Two US brigades were put into the city in June as the security plan faltered, including a Stryker brigade whose year-long tour of duty was extended.

But the government of Prime Minister Nuri al-Maliki would not commit to a policy of targeting anyone who was breaking the law, no safe havens and no political interference in the security forces, he said.

"And I was reluctant throughout the fall to ask for additional forces ... when I knew I didn't have the political commitment from the Iraqis to allow us to do our jobs," Casey said.

According to the US administration, Maliki has since made those political commitments as part of the revised strategy, and Casey said he has delivered on them so far.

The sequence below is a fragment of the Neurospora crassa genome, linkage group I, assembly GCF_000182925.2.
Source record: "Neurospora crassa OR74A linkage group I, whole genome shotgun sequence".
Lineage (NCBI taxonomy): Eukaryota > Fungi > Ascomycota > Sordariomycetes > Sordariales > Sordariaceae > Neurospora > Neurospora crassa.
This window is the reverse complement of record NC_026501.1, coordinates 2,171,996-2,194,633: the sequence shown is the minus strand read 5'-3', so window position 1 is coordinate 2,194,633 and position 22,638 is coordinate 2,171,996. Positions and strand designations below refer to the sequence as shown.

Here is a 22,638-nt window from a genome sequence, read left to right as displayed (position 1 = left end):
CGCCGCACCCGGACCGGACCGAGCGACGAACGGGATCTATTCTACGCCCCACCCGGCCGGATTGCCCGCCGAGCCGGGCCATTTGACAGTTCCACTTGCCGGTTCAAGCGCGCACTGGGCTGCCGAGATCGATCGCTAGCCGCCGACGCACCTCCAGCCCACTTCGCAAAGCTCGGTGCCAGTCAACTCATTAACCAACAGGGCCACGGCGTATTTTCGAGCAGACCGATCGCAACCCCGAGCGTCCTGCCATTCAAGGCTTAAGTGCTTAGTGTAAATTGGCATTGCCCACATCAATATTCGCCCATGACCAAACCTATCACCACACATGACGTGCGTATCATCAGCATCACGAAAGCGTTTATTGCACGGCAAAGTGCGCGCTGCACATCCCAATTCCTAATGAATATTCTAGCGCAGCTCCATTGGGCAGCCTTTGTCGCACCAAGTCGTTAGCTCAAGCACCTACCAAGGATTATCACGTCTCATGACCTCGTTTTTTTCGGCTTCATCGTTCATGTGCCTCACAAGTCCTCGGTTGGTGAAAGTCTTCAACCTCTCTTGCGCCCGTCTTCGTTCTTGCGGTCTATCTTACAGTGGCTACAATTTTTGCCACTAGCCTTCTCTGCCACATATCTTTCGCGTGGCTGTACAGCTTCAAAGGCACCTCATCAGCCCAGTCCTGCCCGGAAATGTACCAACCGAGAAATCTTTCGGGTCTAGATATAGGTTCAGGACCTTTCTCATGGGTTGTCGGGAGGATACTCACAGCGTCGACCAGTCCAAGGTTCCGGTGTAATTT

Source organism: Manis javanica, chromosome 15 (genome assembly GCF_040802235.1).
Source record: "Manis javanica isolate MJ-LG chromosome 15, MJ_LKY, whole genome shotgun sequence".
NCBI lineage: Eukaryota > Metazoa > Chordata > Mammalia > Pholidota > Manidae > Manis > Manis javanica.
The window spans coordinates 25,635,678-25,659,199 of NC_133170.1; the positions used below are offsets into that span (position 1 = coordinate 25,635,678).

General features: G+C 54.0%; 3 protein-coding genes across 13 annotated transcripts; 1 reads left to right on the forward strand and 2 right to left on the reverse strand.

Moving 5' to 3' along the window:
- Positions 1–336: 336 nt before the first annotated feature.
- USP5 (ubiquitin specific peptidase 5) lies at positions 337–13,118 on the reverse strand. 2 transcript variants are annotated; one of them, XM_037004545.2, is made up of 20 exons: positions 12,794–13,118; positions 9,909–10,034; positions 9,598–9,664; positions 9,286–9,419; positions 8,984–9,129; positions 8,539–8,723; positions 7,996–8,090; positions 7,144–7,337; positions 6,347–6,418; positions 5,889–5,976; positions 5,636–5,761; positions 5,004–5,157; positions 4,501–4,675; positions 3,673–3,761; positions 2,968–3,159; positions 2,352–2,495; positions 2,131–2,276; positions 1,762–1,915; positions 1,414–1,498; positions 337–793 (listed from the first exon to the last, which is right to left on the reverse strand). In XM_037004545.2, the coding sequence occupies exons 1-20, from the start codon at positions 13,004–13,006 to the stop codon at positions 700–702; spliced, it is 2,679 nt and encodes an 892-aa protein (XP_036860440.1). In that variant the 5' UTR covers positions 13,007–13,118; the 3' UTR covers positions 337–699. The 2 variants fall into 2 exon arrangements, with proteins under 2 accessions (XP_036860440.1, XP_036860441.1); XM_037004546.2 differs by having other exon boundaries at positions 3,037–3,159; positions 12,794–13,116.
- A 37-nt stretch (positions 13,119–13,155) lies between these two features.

In Iraq on Thursday, at least 70 people were killed in suicide and car bombings, while security officials said bitter sectarian attacks had claimed the lives of nearly 2,000 civilians throughout the country in January.

Source: Agence France-Presse

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US Casuality Rates Fall In Iraq During January
Washington (UPI) Feb. 1, 2007
The good news is that the rate of U.S. casualties suffered in Iraq during January fell slightly compared with December. The bad news is that it didn't fall by much. January marked another grim milestone in American experience in Iraq: it was the month when U.S. military fatalities there passed the 3,000 mark.